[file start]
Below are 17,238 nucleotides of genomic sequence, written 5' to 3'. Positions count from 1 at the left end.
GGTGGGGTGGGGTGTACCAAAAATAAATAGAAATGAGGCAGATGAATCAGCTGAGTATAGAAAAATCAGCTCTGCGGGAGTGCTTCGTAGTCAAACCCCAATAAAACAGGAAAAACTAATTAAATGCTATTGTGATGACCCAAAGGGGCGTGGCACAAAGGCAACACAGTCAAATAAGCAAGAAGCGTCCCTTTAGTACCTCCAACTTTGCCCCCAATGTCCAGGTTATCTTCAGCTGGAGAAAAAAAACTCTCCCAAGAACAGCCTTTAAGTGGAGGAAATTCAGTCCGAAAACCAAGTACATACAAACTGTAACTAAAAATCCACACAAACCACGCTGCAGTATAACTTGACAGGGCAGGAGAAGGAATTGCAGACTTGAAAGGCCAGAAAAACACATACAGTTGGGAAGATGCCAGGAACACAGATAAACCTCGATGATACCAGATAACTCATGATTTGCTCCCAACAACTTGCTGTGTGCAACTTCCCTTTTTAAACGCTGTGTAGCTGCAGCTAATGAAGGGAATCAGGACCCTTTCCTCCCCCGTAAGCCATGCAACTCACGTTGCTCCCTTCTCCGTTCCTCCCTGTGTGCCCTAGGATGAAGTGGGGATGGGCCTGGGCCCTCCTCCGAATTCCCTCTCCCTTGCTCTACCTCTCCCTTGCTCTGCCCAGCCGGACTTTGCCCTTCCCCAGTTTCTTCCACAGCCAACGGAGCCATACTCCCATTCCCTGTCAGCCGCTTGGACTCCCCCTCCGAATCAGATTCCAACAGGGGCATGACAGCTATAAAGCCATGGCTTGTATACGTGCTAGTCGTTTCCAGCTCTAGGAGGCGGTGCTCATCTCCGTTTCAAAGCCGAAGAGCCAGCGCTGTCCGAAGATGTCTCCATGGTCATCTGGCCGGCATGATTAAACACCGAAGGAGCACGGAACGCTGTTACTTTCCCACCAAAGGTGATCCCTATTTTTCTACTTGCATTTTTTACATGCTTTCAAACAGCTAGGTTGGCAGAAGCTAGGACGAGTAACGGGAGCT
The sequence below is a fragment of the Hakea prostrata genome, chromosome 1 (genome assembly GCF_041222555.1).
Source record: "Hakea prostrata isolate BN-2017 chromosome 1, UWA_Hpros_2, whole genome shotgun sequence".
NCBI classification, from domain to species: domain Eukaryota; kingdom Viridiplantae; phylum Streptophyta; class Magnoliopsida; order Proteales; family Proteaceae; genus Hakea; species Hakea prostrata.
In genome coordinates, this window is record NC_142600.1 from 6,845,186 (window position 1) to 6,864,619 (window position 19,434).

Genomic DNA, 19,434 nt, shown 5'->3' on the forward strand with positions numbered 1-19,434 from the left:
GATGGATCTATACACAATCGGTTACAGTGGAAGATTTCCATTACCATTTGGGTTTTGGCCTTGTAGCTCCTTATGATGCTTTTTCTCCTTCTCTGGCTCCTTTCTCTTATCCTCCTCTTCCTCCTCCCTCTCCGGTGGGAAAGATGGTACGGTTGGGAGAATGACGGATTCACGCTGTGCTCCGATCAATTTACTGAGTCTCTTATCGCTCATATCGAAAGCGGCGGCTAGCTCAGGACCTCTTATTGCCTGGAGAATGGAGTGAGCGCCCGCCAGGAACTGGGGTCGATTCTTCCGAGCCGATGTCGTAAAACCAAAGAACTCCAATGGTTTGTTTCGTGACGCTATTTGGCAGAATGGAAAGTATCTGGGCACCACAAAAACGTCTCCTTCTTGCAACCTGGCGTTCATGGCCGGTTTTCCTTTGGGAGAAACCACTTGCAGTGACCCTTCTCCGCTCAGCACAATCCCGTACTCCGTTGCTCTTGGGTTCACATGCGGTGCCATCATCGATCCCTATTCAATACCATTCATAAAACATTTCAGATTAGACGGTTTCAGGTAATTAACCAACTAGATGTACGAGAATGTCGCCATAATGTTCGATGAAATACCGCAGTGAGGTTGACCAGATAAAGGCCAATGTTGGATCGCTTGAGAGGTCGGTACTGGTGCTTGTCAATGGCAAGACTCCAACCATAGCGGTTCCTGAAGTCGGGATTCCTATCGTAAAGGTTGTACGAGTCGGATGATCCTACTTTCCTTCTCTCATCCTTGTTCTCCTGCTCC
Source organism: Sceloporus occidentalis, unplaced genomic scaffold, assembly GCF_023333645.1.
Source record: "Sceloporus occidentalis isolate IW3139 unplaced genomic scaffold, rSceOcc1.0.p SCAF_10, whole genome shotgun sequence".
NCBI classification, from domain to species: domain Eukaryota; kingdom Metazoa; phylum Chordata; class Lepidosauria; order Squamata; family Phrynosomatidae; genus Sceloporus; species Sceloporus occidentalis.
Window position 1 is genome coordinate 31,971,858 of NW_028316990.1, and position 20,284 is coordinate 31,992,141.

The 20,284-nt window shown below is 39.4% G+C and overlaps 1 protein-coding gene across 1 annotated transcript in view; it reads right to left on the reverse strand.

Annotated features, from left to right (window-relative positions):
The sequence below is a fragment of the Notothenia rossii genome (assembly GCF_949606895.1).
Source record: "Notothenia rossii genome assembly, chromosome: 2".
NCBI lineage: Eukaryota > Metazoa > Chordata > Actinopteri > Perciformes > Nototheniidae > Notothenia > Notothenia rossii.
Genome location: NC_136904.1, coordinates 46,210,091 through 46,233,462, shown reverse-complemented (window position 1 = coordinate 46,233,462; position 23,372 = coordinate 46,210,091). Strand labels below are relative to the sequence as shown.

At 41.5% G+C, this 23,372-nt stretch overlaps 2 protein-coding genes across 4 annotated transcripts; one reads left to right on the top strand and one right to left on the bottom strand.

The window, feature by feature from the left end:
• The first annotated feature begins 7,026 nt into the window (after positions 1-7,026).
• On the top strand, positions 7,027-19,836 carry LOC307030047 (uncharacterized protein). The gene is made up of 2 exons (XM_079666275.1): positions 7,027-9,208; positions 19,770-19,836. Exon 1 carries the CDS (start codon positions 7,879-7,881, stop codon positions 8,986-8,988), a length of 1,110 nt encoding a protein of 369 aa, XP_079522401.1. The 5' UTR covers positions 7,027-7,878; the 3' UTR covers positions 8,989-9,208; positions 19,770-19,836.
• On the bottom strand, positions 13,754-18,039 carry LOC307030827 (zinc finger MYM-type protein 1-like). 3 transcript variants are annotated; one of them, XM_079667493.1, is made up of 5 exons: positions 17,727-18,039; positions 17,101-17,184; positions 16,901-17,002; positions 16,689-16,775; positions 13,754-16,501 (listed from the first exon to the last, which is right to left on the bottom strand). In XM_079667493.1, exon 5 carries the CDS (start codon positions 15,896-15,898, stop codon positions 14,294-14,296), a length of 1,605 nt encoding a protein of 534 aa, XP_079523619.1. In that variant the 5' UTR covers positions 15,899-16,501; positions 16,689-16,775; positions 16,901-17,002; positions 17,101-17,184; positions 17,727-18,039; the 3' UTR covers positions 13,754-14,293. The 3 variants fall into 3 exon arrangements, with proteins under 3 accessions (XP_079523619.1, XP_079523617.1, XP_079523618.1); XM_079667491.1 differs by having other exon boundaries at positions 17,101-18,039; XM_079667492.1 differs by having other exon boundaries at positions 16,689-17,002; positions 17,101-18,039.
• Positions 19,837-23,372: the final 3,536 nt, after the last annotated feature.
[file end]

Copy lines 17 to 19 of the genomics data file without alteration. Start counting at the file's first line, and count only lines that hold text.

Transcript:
NCBI lineage: Eukaryota > Metazoa > Chordata > Actinopteri > Perciformes > Nototheniidae > Notothenia > Notothenia rossii.
Genome location: NC_136904.1, coordinates 46,210,091 through 46,233,462, shown reverse-complemented (window position 1 = coordinate 46,233,462; position 23,372 = coordinate 46,210,091). Strand labels below are relative to the sequence as shown.

At 41.5% G+C, this 23,372-nt stretch overlaps 2 protein-coding genes across 4 annotated transcripts; one reads left to right on the top strand and one right to left on the bottom strand.